Stackable or tiered worm bins are one of the easiest to use systems for households rivalled only by a continuous flow through system.
Principle: The idea is to start the wormery off in the lowest tray or box and when full add another tray on top and so on. Worm compost needs at least 3 months to be digested – that’s under warm conditions where plants decay more quickly and provided there is a large number of worms at work. A normal time frame is 4 – 6 months.
A beehive wormery is a stackable system where the side walls of each layer are at an angle so they slide into each other.
Once the worms have eaten all the material in the lowest tray they will move upwards where there is more new food. Sometimes, especially with a wormery full of worms it seems the worms don’t get the memo and there are still plenty in the lowest level. However, you can still take that box and just separate the worms from their castings.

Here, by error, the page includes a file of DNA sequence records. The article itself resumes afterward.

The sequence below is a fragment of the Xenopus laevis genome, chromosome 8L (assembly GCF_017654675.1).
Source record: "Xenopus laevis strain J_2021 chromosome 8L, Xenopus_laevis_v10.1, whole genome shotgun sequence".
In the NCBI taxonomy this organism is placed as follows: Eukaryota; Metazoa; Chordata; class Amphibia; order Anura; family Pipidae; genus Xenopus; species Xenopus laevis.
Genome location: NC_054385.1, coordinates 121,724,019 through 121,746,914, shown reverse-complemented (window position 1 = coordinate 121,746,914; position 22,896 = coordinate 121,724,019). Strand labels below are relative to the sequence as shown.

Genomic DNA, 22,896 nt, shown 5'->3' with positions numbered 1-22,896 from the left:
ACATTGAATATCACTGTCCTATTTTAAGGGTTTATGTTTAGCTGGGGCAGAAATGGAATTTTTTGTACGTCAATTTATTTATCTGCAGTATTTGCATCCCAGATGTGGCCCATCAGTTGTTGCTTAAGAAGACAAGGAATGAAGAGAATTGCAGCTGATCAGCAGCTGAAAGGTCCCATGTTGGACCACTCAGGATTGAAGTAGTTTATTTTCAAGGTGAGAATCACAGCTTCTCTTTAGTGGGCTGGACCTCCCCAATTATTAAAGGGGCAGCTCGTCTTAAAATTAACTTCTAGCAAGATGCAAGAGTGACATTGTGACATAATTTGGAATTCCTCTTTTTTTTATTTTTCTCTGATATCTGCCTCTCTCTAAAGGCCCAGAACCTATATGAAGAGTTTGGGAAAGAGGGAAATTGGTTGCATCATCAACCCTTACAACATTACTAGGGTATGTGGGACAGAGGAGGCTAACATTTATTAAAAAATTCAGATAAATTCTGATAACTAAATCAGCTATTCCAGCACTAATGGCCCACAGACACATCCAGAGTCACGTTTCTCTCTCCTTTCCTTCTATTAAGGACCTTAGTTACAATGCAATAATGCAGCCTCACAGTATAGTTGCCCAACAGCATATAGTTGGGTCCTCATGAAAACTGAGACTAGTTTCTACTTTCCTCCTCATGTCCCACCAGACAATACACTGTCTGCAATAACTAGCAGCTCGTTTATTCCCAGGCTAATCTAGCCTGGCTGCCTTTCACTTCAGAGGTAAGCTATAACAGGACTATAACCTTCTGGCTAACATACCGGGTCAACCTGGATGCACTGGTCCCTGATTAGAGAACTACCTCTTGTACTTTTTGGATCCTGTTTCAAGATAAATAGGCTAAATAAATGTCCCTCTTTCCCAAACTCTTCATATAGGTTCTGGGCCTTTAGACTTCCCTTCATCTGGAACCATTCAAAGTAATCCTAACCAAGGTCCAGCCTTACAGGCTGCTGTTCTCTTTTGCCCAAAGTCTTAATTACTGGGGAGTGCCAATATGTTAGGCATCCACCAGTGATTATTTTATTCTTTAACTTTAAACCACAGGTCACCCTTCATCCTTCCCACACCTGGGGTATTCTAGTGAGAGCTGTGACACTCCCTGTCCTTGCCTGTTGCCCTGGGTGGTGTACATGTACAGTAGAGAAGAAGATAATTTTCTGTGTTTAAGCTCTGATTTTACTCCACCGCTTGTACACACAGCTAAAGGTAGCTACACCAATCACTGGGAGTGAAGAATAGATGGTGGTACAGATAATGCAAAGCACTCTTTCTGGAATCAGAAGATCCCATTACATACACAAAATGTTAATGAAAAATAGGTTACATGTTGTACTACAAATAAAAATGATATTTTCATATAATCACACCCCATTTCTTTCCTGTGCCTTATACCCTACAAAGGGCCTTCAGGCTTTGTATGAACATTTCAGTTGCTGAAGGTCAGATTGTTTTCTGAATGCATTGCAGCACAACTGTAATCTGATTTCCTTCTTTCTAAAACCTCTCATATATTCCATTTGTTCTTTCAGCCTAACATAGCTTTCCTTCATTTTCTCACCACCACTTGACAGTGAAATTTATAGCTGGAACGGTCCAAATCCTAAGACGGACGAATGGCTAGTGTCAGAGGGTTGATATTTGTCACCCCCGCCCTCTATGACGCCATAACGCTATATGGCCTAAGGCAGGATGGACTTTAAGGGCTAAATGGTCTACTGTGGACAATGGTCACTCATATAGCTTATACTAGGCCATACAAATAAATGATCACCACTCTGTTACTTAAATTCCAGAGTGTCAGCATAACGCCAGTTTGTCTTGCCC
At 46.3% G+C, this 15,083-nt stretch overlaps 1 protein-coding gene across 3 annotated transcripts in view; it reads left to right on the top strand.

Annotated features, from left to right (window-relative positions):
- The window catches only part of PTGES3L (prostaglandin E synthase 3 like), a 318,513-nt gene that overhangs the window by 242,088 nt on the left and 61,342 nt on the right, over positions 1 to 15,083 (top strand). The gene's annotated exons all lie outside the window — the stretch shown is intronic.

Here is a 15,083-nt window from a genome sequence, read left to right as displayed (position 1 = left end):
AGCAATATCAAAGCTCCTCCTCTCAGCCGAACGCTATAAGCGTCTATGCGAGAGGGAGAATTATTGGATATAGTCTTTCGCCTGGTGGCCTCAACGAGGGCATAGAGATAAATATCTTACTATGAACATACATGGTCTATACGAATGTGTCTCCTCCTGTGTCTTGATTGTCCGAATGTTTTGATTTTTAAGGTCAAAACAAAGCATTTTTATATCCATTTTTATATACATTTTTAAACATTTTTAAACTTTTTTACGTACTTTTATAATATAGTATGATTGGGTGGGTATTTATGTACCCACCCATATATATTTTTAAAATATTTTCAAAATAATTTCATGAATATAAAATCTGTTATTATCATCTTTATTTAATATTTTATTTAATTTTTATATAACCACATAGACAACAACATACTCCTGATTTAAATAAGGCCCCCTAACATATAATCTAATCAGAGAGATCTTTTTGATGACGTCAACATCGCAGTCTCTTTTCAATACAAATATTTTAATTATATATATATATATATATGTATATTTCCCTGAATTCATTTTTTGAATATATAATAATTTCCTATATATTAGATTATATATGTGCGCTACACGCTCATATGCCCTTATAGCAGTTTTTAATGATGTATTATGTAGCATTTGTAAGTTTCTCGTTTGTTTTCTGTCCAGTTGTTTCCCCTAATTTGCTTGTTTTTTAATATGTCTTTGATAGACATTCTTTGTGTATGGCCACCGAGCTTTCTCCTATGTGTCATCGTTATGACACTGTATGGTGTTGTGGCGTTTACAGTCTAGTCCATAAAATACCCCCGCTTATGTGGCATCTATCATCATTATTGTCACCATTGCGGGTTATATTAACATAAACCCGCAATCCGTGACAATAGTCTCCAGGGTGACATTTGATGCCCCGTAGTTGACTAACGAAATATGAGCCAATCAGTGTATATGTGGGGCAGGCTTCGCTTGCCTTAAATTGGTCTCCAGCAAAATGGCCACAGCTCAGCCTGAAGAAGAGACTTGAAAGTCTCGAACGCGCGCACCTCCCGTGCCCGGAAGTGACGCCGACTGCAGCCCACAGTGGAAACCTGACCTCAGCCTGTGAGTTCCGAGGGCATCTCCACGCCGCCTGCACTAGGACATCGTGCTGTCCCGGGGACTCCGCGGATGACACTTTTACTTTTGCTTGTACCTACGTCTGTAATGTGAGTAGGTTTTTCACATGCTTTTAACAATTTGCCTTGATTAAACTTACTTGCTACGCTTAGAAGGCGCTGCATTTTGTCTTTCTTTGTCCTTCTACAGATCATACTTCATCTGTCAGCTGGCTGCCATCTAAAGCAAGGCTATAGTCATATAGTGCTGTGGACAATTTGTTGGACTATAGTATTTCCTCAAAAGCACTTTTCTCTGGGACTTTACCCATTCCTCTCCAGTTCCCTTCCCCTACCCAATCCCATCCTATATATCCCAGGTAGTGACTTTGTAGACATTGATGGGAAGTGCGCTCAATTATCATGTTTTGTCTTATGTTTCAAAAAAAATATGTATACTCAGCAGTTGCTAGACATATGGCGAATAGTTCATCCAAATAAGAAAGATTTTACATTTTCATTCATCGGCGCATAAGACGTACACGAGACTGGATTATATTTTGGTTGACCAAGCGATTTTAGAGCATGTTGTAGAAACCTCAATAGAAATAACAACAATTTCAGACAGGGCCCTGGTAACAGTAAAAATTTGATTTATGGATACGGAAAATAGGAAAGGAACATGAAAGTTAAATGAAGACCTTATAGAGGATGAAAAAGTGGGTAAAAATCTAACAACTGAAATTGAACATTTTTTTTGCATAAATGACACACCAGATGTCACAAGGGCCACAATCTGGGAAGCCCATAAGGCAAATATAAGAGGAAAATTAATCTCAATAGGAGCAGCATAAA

Advantage: Stackable wormeries have a low footprint and can usually be sited somewhere in the smallest of places. They are easier to monitor and worm castings much easier to harvest compared to one box systems.
Disadvantages:There is a limit to the size that is still manageable. You want to make sure that the wooden boxes when full of very moist vermicompost are still easy to lift and handle.
Wooden Continuous Flow Through Worm Bin
The pinnacle of hands off, you could say laziest system. And there is nothing wrong with that.
Principle: Food goes in on top, get finished worm compost from bottom. Worms will migrate towards the top where they find fresh food
Advantage: It’s the most hands off design as both input and output are easy to do. Worm castings can stay and improve inside the bin until needed.
Disadvantage: It can be a little trickier to build.
DIY Wooden Worm Bin Plans
Excellent wood working plans for flow through bins of different sizes.
Whichever design you go for, DIY or bought, just remember the best wormery is the one that gets used. So, pick a design and get started with worm composting to take care of your kitchen scraps sooner rather than later. The planet and plants will thank you.